The Odds of Being You: A zoomonster from planet Planktonia
You should have a sense now that the basic principles of heredity can result in a diverse number of phenotypes. If you performed the coin toss project over and over, your zoomonster babies would probably all be different in some way. Similarly, you are different from your siblings and your parents are different from their siblings.
In step 5 of the procedure, you made punnett squares for 4 traits to determine the possible offspring phenotypes. You used the homozygous genotype when the trait was dominant. What did you notice about the offspring that resulted from each pairing? You may have noticed that when one parent has the homozygous dominant genotype for a trait, and the other parent has the recessive trait, the offspring will always have the dominant trait.
Given the information provided in the background section about the 23rd pair of chromosomes in humans, which parent determines the sex of a baby?
The father determines the sex of the baby since he can donate an X or Y chromosome, while the mother can only donate an X chromosome.
What is the probability of having a male baby?
Because it is equally likely that the father will donate an X or Y, the probability of having a male baby is ? or 0.5.
What is the probability of having a female baby?
We know the two probabilities of having a male or female are equal, so the probability of having a female is 0.5. The question can also be approached using the following reasoning. When there are only two outcomes, the individual probabilities of each outcome must sum/add-up to 1. Since the probability of having a male baby is .5, the probability of having a female baby is 1-0.5 = 0.5.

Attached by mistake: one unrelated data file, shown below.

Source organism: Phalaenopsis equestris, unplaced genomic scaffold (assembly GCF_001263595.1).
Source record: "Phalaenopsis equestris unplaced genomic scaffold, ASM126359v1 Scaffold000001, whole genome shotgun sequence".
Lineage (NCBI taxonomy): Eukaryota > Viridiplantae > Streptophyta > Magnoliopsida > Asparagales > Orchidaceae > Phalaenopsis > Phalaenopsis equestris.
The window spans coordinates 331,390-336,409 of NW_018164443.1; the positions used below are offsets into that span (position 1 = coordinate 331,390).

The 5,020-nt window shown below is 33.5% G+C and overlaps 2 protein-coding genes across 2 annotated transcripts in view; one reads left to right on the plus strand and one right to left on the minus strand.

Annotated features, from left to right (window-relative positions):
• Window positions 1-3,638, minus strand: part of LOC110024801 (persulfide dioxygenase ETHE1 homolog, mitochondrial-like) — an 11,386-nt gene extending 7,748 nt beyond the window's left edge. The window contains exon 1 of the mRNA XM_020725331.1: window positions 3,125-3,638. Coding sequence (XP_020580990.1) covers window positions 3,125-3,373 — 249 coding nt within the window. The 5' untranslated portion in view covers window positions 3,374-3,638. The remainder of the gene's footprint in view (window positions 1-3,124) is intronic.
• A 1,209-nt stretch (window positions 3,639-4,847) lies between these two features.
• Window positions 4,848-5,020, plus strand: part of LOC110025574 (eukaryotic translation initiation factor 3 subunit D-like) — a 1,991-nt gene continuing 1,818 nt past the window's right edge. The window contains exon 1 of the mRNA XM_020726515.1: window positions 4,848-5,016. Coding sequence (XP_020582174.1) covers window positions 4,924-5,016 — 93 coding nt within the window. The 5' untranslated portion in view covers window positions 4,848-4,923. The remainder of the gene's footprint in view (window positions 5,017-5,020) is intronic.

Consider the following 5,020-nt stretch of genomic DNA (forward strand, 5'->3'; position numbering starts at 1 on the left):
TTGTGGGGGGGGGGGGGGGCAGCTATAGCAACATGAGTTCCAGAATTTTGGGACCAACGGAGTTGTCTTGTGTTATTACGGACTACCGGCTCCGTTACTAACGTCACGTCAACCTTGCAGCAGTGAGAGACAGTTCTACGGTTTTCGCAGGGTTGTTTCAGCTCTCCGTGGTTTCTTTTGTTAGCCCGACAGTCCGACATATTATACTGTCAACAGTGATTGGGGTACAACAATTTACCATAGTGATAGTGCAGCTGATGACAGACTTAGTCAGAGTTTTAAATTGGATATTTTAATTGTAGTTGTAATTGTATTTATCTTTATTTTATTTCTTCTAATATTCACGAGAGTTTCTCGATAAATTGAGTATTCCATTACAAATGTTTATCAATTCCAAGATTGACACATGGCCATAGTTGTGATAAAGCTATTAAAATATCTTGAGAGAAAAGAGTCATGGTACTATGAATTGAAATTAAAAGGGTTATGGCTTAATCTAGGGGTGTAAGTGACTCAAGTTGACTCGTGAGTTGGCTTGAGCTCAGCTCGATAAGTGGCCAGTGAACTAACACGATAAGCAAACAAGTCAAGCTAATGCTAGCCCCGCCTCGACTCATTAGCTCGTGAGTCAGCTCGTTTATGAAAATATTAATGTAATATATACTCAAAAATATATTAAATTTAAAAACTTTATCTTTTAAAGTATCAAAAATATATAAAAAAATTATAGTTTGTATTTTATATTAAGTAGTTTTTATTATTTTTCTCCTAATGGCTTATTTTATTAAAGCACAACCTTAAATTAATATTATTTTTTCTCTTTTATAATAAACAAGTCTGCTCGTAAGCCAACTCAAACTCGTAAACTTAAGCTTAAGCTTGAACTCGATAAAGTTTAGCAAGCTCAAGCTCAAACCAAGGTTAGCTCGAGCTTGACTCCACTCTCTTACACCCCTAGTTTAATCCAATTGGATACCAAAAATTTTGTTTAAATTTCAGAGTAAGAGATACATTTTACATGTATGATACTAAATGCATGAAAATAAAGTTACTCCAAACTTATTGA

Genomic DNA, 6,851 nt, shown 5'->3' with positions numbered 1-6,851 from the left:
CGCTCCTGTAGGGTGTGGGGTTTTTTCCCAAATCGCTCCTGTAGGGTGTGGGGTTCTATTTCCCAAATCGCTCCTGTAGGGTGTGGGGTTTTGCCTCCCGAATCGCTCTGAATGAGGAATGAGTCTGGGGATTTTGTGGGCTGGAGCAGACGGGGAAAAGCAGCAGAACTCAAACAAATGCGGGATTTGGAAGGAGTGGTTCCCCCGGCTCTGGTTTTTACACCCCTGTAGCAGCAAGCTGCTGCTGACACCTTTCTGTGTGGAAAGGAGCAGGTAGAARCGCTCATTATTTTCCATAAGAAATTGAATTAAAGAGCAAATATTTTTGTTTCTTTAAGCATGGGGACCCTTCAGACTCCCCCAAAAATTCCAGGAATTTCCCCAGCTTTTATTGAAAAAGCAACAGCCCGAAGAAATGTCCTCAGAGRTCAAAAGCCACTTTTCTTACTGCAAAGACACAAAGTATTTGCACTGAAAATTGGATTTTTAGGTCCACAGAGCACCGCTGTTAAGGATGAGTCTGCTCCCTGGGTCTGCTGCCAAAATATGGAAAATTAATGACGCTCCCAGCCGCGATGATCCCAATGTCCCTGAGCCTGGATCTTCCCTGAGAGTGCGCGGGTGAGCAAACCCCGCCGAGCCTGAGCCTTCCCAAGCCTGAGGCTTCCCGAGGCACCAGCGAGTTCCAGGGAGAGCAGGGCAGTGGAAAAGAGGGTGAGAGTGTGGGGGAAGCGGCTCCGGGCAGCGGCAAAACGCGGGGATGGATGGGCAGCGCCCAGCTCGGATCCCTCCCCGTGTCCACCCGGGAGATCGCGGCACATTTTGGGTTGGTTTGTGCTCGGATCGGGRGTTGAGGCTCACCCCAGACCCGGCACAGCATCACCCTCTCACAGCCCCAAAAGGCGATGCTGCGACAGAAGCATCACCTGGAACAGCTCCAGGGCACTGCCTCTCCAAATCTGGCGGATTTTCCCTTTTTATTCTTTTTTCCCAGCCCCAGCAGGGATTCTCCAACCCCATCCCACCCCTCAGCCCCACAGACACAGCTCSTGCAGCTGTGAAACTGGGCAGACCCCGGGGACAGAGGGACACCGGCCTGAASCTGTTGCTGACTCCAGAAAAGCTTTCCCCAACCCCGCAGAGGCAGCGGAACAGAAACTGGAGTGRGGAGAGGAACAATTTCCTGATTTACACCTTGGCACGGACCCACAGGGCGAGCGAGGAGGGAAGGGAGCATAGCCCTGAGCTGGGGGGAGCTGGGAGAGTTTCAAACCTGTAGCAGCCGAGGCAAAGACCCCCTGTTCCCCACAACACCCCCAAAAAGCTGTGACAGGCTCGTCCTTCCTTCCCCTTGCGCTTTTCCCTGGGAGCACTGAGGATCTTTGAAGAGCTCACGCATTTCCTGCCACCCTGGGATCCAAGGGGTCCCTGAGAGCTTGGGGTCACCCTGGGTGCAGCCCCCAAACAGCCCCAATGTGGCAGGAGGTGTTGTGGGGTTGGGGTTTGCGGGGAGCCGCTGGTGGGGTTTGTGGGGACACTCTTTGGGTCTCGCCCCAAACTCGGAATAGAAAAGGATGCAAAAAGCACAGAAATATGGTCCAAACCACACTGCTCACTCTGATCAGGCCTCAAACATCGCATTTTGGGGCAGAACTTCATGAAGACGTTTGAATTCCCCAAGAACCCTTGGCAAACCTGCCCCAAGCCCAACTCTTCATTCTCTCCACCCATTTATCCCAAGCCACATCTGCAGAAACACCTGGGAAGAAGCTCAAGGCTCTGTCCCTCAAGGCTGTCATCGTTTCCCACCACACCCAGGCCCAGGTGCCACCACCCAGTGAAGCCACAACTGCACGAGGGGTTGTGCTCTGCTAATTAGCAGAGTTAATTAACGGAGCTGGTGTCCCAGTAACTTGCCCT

Use your imagination to design your own creatures for breeding experiments. First, pick the planet you will travel to. Next, pick 5 traits for the creature and determine the dominant and recessive phenotype for each trait. Set your table up the same way it was set up for the zoomonsters from Planktonia (see Table 1). Perform five coin tosses, one for each trait, and keep track of your outcomes (ie, heads or tails, dominant or recessive). Draw your creature! Finally, determine the genotypes of each phenotype in your table. Set your genotype table up like table 2. Remember, you can pick any letter of the alphabet to represent the genotype for a given trait, but the dominant form will have the capital letter, while the recessive form will have the lower-case letter. There will be two possible genotypes for each dominant trait. Finished? Excellent work!